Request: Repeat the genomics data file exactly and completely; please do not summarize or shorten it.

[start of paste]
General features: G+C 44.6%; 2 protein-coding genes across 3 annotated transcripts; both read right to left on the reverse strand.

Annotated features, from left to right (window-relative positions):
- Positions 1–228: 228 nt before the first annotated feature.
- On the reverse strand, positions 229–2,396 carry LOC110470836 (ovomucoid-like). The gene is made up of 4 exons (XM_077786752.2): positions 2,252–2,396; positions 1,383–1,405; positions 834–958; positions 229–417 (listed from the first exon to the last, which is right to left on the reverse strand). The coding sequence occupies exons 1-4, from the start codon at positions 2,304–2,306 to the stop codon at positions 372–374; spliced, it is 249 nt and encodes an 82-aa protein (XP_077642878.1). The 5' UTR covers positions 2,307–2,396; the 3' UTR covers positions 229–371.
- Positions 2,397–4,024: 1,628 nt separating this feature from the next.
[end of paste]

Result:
General features: G+C 44.6%; 2 protein-coding genes across 3 annotated transcripts; both read right to left on the reverse strand.

Annotated features, from left to right (window-relative positions):
- Positions 1–228: 228 nt before the first annotated feature.
- On the reverse strand, positions 229–2,396 carry LOC110470836 (ovomucoid-like). The gene is made up of 4 exons (XM_077786752.2): positions 2,252–2,396; positions 1,383–1,405; positions 834–958; positions 229–417 (listed from the first exon to the last, which is right to left on the reverse strand). The coding sequence occupies exons 1-4, from the start codon at positions 2,304–2,306 to the stop codon at positions 372–374; spliced, it is 249 nt and encodes an 82-aa protein (XP_077642878.1). The 5' UTR covers positions 2,307–2,396; the 3' UTR covers positions 229–371.
- Positions 2,397–4,024: 1,628 nt separating this feature from the next.